Droving in outback Australia

Why Australia needs a holistic agricultural policy

In Business and Environment, Environment, Ethical and Eco Agriculture, Politics, Social Development and Justice by Rodger SavoryLeave a Comment

The world has shrunk, and a hungry man knows no boundaries. Since moving to Australia in 2011, Roger has been working with many good people, concerned people and caring people trying to figure out how to get Australian agriculture onto a stronger footing.


A century ago there were 300,000 commercially viable farms that were fit enough to be handed down to the next generation. Today there are only 12,000 farms in that position.

Here are two more scary figures:

  • Since 2008 agricultural properties in the north have been devaluing at roughly 15% per annum.
  • The banking industry has reported that 98% of properties in the north have a67.5% debt-to-equity ratio BEFORE a devaluation of their land is included.

So agriculture is in a mess a huge mess.

The best description of agriculture in Australia, financially, is that it is a giant Ponzi scheme [“A fraudulent investment operation where the operator, an individual or organisation, pays returns to its investors from new capital paid to the operators by new investors, rather than from profit earned by the operator.” Wikipedia]

As long as new investors can be found, it is propped up. Currently those new investors being wooed are the Chinese. This is the situation and financial outlook for Australian agriculture, because no one knows how else to keep things going. Local families cannot make a go of things, and there are almost no farming families left.

Now the fact that staple food sources have been kept low priced to feed the masses in the cities does not help. There has been NO INCREASE in price paid to farmers for staple foods such as beef and wheat for over 60 years. In fact, if inflation is put in, then there has been a net reduction in the price paid for staple foods.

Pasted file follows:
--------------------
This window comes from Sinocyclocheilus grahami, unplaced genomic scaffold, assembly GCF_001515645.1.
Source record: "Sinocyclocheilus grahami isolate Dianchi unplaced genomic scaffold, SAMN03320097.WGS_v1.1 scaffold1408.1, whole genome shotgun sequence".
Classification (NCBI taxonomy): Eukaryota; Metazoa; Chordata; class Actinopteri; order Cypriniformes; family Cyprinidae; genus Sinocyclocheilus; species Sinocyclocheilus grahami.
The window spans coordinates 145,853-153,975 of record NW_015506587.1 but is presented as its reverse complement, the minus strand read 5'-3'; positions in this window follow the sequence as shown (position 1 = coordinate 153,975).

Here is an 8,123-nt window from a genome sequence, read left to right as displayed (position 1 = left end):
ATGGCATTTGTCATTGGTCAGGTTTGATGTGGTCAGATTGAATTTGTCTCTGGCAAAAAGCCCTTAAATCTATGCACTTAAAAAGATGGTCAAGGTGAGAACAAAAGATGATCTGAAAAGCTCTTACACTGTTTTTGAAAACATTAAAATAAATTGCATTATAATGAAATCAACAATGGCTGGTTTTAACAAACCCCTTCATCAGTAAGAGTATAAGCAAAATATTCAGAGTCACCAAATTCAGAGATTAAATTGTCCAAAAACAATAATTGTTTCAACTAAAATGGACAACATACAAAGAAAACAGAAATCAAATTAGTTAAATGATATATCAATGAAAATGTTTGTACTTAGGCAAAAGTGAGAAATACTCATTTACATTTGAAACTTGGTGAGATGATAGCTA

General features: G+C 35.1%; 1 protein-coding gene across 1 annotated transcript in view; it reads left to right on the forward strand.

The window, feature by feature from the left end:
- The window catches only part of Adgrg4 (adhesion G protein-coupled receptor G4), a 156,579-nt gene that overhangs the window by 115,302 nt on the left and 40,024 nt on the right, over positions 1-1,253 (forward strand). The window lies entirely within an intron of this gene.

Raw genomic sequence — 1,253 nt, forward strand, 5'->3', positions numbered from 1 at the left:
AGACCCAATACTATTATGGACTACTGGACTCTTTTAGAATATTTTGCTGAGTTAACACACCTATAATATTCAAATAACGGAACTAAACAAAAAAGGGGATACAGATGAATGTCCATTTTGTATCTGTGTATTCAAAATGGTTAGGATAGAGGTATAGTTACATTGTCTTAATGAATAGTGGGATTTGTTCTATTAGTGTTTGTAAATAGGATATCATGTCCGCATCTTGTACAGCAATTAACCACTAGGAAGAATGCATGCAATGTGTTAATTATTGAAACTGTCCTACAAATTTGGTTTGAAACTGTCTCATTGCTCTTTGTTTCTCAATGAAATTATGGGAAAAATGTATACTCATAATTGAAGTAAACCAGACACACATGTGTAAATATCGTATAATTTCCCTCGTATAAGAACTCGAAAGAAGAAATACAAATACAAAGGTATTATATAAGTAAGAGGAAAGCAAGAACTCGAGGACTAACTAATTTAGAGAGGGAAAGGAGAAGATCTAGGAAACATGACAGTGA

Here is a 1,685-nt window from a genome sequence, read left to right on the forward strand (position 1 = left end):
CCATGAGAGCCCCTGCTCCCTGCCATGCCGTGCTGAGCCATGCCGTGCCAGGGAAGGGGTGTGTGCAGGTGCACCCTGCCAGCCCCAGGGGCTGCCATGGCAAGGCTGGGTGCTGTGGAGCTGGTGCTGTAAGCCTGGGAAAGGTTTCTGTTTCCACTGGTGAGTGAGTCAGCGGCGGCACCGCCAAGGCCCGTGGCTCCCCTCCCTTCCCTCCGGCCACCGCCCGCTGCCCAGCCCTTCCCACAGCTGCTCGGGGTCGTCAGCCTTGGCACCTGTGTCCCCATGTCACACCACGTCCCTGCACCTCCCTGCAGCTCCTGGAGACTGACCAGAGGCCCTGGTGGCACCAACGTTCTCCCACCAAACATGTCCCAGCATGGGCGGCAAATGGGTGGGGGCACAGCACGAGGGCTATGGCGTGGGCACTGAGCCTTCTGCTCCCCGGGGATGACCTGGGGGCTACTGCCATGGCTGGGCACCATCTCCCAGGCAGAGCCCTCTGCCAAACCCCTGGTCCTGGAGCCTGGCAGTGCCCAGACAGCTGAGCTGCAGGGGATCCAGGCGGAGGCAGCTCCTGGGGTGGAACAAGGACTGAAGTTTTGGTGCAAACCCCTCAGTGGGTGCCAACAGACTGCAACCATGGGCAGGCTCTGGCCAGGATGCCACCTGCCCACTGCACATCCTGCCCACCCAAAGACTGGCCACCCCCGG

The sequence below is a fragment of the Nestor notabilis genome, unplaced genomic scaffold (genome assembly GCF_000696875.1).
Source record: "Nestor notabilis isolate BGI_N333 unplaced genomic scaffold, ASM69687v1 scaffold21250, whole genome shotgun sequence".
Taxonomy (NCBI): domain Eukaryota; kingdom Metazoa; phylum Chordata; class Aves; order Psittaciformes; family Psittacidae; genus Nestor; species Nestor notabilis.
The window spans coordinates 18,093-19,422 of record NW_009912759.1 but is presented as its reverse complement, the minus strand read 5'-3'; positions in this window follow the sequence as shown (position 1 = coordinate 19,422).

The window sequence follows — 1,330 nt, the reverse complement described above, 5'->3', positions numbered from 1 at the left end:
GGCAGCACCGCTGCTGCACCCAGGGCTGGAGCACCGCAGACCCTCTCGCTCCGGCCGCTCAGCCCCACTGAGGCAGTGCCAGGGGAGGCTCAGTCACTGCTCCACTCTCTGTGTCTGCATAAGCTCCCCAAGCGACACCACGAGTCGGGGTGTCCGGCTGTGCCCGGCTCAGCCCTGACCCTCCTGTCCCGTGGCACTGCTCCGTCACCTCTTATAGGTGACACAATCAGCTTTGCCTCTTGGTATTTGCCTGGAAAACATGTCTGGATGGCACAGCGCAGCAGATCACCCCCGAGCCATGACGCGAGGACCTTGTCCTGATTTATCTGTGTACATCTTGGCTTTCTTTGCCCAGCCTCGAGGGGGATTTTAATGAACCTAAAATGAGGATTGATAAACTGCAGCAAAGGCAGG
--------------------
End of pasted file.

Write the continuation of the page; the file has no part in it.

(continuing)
All governments need this situation to continue as, when food prices spike, governments lose elections in democracies. As such, they continue to destabilise farmers to allow the politicians to stay in power: be this a live export ban, or a duty charged, or a foot and mouth outbreak–whatever they need to do –these are all tools of destabilisation.

Socially in Australia the rural towns are dying: there are no sheep left, no shearers left, no income left. There are lots of suicides each year and the figure is around one per week among the farming community. So towns and farmers are dying, and most worryingly parents are convincing their children to NOT return to the farms when they graduate from school.

Environmentally things are not much better:

  • The amount of sediment flowing out to smother the reefs is truly scary.
  • The bare soil, dead crop lands and decreasing yields are all indicative of a large problem.
  • There used to be 2 billion sheep in Australia, and now there are less than 400 million. So the carrying capacity has decreased dramatically.

Now, if we look at the problem, we realise that Australia has never had an agricultural policy for the nation. Australia has had lots of policies towards addressing perceived problems in the industry. However the nation has never said, ‘we as a nation will do this, this and this agriculturally, with these goals in mind for these purposes’. This is very strange. Without agriculture,“the production of food, fibre, fuel from the land and waters”, we cannot have civilisation and cities.

So why would we have a city-based civilisation in Australia and not have an agricultural policy for the nation? It does not make any common sense.